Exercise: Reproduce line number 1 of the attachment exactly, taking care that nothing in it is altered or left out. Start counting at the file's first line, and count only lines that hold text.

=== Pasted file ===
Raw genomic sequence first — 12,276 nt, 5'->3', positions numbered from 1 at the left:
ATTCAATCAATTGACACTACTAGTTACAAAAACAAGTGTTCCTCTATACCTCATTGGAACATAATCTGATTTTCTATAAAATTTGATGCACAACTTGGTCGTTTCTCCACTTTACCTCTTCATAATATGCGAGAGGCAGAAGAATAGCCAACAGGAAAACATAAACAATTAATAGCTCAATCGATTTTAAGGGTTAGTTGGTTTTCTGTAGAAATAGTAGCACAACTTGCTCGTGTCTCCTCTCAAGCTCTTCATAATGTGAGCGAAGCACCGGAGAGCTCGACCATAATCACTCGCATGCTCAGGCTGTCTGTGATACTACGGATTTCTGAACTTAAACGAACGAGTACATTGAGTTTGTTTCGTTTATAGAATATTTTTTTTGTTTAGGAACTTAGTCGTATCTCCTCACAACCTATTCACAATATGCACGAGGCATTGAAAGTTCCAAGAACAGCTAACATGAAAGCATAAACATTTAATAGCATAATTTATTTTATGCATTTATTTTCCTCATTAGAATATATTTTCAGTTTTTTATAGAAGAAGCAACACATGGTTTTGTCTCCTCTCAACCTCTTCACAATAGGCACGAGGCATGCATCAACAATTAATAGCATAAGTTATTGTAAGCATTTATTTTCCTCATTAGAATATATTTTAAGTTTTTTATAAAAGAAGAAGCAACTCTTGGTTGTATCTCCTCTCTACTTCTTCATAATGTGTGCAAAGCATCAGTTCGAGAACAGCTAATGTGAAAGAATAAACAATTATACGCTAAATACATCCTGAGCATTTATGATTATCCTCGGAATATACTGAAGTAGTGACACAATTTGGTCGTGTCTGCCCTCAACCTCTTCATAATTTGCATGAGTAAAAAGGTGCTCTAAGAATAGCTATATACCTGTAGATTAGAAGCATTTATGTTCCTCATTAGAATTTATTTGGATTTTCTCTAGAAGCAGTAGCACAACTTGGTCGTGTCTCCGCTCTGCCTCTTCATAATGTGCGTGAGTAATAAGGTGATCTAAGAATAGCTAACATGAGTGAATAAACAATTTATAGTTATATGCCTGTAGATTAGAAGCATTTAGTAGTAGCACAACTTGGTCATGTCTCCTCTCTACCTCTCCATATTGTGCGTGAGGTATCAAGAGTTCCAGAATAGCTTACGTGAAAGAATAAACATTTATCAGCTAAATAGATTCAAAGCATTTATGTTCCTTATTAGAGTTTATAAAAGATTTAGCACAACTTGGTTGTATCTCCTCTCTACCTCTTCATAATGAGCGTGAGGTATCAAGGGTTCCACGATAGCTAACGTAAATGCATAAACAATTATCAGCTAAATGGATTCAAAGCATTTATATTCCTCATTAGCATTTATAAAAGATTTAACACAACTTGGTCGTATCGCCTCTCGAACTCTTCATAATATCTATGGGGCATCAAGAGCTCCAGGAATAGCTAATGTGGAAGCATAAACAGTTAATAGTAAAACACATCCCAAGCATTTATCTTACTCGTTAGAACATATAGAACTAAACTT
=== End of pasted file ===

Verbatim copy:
Raw genomic sequence first — 12,276 nt, 5'->3', positions numbered from 1 at the left: